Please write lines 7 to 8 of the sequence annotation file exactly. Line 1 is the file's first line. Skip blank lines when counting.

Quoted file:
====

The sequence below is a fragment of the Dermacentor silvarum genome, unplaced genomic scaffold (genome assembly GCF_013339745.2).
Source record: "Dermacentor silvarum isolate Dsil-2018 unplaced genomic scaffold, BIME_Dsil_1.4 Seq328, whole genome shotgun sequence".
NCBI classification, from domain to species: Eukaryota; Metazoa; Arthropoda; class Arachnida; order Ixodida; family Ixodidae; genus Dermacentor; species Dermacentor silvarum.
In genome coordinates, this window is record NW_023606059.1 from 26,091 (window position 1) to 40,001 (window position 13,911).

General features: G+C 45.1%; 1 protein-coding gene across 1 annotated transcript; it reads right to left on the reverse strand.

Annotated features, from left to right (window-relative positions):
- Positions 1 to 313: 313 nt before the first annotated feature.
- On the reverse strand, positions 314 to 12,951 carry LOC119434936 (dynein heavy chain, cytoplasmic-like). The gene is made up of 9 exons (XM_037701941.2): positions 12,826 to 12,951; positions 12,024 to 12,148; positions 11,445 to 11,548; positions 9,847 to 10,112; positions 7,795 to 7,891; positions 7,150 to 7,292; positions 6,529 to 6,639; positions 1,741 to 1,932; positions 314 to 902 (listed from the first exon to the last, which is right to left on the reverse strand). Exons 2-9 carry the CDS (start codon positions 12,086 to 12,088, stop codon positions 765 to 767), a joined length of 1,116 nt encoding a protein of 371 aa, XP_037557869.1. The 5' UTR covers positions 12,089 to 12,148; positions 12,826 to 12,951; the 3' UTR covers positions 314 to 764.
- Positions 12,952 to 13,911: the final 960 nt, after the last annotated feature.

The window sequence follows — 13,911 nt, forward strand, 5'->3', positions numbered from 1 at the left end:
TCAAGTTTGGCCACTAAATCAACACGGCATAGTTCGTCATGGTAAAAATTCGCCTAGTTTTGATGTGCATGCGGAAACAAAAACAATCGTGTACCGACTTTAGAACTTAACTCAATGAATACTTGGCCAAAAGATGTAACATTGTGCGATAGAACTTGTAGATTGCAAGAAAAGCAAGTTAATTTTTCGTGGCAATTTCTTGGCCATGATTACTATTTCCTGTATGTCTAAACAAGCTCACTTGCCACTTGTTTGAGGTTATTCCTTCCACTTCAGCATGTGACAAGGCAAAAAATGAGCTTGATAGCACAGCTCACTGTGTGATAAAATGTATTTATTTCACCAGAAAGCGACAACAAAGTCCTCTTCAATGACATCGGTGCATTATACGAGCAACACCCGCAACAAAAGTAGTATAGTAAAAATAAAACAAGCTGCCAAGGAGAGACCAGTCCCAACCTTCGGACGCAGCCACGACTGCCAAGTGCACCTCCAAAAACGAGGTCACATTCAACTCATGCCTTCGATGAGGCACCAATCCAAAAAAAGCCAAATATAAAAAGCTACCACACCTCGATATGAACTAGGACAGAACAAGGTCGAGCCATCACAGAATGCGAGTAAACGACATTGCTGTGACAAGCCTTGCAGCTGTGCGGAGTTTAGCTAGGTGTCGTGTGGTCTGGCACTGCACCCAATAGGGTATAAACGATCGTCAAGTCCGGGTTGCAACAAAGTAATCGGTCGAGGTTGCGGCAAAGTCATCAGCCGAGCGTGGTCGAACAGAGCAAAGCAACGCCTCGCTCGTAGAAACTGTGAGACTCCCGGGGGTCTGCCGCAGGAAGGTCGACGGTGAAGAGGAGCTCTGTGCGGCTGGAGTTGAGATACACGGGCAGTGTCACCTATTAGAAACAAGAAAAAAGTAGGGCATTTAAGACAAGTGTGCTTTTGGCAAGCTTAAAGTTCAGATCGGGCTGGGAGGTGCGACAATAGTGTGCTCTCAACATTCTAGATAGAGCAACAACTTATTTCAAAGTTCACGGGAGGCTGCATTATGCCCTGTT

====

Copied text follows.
- Positions 1 to 313: 313 nt before the first annotated feature.
- On the reverse strand, positions 314 to 12,951 carry LOC119434936 (dynein heavy chain, cytoplasmic-like). The gene is made up of 9 exons (XM_037701941.2): positions 12,826 to 12,951; positions 12,024 to 12,148; positions 11,445 to 11,548; positions 9,847 to 10,112; positions 7,795 to 7,891; positions 7,150 to 7,292; positions 6,529 to 6,639; positions 1,741 to 1,932; positions 314 to 902 (listed from the first exon to the last, which is right to left on the reverse strand). Exons 2-9 carry the CDS (start codon positions 12,086 to 12,088, stop codon positions 765 to 767), a joined length of 1,116 nt encoding a protein of 371 aa, XP_037557869.1. The 5' UTR covers positions 12,089 to 12,148; positions 12,826 to 12,951; the 3' UTR covers positions 314 to 764.